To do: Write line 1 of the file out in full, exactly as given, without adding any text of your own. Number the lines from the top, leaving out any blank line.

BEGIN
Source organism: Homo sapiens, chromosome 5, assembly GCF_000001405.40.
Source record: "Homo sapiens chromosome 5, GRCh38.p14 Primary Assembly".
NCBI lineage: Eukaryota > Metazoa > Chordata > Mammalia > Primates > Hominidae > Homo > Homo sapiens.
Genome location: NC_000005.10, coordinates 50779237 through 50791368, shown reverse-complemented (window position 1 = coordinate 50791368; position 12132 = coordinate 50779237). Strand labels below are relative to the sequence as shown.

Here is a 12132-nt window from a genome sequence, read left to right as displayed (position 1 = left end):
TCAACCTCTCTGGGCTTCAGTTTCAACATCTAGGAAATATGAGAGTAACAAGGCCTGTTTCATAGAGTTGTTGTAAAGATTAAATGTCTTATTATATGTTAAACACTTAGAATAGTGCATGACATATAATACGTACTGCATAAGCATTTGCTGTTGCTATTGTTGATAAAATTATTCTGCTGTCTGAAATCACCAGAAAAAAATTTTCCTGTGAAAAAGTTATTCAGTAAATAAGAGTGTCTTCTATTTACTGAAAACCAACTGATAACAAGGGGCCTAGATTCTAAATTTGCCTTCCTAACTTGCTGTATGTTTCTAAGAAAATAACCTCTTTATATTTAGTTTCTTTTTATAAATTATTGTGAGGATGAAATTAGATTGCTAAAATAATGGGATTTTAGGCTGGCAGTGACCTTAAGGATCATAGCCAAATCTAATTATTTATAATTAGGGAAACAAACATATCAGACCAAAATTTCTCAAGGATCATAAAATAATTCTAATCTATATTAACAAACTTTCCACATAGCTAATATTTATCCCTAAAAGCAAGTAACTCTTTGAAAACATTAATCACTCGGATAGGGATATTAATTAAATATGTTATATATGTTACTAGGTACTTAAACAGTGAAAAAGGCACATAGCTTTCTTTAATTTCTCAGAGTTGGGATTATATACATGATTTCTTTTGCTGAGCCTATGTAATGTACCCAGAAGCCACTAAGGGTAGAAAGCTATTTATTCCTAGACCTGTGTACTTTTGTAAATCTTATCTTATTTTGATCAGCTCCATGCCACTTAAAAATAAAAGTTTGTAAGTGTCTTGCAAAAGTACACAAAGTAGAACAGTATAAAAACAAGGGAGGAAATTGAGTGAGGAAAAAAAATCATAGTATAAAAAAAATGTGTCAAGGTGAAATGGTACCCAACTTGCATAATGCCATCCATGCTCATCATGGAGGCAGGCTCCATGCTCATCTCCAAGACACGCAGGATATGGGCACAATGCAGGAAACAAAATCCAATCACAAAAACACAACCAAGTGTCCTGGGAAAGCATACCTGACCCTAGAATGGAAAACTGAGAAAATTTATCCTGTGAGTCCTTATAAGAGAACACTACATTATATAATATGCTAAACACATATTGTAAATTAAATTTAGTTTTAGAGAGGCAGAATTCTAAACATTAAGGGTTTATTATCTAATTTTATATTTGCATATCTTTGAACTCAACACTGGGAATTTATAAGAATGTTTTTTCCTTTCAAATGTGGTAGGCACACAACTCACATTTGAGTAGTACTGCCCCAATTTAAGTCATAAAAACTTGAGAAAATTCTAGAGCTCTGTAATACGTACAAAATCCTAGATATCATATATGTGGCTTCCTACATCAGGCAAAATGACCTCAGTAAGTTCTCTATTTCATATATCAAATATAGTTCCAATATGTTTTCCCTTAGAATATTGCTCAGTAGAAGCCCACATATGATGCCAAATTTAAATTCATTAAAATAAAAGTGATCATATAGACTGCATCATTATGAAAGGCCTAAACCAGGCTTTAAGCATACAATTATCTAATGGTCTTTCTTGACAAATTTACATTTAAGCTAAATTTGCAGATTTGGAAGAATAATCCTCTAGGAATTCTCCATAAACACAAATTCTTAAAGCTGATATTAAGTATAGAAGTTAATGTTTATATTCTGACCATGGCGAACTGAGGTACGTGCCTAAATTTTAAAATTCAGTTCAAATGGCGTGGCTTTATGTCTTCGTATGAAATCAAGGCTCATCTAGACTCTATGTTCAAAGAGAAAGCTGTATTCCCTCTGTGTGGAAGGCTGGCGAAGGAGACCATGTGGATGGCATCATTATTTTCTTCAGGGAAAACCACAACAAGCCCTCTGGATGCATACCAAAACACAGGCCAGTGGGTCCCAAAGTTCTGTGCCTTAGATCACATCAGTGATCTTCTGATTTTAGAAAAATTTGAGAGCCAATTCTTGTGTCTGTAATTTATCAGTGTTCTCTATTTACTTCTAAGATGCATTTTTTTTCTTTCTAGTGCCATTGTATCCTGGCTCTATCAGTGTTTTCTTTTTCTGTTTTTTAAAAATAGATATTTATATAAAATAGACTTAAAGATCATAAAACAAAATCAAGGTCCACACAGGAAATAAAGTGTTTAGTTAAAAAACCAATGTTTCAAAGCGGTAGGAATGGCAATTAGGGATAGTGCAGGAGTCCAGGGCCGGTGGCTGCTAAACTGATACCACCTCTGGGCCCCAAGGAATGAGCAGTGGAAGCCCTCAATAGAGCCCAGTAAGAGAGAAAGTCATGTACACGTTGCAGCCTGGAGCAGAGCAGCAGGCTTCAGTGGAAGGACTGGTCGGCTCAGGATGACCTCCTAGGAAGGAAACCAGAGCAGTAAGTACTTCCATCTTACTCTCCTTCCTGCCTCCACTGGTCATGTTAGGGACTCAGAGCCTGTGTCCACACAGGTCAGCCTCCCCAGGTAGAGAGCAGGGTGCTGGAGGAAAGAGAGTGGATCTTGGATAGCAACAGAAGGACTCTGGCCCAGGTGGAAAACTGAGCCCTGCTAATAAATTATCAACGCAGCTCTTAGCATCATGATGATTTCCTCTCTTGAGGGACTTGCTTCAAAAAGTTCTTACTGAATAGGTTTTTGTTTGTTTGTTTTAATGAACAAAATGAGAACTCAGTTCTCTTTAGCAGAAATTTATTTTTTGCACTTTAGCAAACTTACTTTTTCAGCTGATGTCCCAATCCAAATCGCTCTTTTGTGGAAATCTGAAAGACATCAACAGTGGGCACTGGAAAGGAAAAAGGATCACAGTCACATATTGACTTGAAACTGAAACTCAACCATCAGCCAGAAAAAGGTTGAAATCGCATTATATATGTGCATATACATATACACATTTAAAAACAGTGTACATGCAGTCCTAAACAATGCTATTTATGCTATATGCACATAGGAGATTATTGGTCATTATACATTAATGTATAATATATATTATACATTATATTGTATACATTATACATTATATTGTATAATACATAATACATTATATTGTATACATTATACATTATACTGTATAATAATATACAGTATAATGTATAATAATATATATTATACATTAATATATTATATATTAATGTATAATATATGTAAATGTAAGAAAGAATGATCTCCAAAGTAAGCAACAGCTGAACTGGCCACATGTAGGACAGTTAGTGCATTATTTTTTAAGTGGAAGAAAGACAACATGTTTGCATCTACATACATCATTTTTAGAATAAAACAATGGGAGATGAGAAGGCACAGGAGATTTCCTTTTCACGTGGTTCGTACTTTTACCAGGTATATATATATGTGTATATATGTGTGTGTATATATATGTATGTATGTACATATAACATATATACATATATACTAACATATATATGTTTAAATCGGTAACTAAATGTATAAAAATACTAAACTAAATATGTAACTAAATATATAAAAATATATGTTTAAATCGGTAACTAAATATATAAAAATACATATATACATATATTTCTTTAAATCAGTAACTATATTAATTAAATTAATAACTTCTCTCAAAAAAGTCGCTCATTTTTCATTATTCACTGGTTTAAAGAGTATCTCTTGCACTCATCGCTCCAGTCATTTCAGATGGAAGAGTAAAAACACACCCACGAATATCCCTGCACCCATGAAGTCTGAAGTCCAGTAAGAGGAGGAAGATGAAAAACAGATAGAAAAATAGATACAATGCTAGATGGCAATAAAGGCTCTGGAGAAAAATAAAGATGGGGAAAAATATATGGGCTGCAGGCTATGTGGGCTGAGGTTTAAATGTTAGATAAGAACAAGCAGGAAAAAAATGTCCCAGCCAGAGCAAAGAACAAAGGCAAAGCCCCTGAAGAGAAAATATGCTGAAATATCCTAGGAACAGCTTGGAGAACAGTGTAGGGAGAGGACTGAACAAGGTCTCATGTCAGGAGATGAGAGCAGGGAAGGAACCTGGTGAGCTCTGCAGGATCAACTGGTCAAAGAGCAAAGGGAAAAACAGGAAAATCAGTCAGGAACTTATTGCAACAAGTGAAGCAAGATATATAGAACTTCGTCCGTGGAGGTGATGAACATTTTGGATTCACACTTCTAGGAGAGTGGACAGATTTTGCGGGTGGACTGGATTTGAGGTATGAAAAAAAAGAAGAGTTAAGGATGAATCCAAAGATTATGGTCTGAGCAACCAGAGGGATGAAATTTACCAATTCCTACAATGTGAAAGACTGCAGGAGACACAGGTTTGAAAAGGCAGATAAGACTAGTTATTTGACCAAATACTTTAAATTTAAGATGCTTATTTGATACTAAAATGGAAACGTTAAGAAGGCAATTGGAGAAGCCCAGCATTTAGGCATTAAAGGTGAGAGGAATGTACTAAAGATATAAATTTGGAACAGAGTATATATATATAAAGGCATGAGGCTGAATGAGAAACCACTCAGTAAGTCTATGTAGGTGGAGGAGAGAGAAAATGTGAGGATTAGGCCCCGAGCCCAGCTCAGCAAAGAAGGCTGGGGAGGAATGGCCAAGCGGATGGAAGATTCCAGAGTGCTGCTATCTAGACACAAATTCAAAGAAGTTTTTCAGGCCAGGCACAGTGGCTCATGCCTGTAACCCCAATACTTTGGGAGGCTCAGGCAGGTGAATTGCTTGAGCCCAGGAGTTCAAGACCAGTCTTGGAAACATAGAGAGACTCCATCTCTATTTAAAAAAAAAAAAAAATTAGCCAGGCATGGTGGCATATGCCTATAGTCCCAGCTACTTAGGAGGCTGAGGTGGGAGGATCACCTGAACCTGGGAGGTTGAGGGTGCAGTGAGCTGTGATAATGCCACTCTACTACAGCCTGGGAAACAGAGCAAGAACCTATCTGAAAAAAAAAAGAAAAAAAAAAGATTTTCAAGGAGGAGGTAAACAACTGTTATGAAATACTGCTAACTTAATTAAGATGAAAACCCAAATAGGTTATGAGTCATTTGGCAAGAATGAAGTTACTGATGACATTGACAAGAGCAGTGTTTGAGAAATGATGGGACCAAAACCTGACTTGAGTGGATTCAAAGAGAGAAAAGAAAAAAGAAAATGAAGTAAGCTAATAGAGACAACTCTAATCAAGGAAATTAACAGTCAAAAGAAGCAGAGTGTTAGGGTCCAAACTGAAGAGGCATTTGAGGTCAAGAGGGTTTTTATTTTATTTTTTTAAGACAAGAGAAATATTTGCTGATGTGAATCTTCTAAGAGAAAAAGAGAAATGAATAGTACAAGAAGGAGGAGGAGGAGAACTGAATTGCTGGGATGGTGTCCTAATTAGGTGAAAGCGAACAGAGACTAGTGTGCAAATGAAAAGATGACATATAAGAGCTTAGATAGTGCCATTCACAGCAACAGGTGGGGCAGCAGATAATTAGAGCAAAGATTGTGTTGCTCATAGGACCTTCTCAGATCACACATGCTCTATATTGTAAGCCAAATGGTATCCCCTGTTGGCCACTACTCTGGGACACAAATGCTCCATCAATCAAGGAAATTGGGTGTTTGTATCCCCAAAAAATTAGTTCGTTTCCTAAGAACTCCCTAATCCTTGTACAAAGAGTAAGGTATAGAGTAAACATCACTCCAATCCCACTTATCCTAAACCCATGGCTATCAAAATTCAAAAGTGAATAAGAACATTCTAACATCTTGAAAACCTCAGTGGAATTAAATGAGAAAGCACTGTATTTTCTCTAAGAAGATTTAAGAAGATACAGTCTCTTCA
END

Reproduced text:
Source organism: Homo sapiens, chromosome 5, assembly GCF_000001405.40.